Ram: Fluidic Components Inc.'s flowmeters that measure the heat loss have a better accuracy and rangeability than thermal mass flowmeters, particularly if the stream has moisture. Two heaters are used to prevent condensation.

Stan: What is done for the flow measurement of solids?

Ram: The most accurate measurement of conveyor flow is by gravimetric feeders that are separate, specially designed sections of conveyors on load cells to measure speed and weight. Linear voltage differential transmitters (LVDT) offer an economical and fairly repeatable solution. Ultrasonic sensors are also used. Radiation sensors are more accurate than LVDT or ultrasonic, but require wipe testing every three years and permitting for maintenance by a radiation officer.

Flow out of a hopper is measured by a rotary valve in the hopper discharge. Measuring hoppers may be used at several points in a fluidized solids process, such as spar in hydrofluoric acid (HF) manufacturing. The same technique is used for cement kilns and bagging operations.

Greg: Flow can be computed from the rate of change in weight by load cells or level by radar as described last month. Centrifugal pump speed with temperature measurements for viscosity and pressure measurements for rise compensation have been used for computing polymer flow. A valve-flow model for equal percentage trim and a large valve to system drop ratio can extend the turndown of differential head and vortex meters, but should not be viewed as a replacement for flow measurements due to effects of shaft windup, backlash, stiction, composition and geometry.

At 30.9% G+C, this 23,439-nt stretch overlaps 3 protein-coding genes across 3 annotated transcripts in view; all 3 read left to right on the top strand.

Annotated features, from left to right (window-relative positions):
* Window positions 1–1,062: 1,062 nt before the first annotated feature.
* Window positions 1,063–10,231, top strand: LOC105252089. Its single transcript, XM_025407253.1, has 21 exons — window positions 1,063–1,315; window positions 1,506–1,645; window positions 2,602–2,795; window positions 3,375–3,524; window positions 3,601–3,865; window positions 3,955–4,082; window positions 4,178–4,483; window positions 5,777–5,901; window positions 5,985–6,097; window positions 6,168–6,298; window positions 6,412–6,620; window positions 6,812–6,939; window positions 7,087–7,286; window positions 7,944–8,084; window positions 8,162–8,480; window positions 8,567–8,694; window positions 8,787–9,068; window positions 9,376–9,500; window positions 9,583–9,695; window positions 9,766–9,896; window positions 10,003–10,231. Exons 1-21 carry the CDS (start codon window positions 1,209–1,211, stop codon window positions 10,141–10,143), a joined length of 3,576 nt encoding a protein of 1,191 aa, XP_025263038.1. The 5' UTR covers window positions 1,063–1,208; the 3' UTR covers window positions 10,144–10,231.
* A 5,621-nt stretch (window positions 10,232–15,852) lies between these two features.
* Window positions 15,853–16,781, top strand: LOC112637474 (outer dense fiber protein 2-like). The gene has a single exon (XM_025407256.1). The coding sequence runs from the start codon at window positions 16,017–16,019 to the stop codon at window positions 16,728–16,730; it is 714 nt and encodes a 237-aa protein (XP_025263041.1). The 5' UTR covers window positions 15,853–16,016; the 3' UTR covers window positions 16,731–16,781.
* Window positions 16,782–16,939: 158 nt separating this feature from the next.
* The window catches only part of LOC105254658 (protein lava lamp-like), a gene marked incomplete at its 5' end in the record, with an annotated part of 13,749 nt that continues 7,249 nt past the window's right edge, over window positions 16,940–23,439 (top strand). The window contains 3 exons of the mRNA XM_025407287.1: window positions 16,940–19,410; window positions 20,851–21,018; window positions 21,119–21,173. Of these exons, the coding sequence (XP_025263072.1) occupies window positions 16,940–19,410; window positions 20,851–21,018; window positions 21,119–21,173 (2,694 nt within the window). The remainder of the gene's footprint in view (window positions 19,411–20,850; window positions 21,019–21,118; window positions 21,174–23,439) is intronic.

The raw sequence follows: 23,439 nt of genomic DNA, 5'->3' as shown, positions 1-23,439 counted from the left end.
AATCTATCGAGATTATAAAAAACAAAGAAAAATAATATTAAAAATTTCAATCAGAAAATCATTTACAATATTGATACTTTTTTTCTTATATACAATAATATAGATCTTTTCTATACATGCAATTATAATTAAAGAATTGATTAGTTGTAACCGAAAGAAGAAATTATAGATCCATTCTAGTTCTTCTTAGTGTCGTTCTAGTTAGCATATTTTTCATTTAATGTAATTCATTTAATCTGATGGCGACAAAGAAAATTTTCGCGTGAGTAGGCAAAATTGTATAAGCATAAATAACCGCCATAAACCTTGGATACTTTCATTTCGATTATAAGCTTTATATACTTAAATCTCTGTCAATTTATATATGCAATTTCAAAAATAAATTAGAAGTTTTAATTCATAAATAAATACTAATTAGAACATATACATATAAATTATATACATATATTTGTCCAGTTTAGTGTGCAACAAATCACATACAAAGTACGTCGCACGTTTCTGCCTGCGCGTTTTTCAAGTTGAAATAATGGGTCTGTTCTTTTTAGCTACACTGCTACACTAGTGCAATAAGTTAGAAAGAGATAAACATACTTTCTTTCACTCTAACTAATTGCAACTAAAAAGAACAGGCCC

Stan: How do you measure extremely low flow rates?

Ram: Coriolis meters as small as 1/8 in. are available. For even lower flows, capillary flowmeters with a DP measurement are used, keeping the system in temperature-controlled baths. Very small flow with high accuracy and resolution is achieved by using special turbine meters in pilot plants to measure 1 cc to 5 cc an hour or smaller.

Greg: Bench top bioreactors use peristaltic pumps for feeding seed cultures, amino acids, nutrients, reagents and glucose. The speed provides a volumetric flow measurement. If the choices seem too confusing, here is list of excuses to write the whole thing off.

March 2012 Cartoon

Top 10 Reasons Not to Use Flow Measurements

10. Minimizing project costs are more important than minimizing operating costs.
9. Adaptive control will take care of everything.
8. I don't really want to know what the control valve is doing.
7. I want to do an academic paper on valve flow models.
6. I love process mysteries.
5. I don't want to disturb disturbances.
4. Operators say they don't change feed rates.
3. Feed-forward control is too complicated.
2. Online process metrics might show our mistakes.
1. We know the flows from the process flow diagram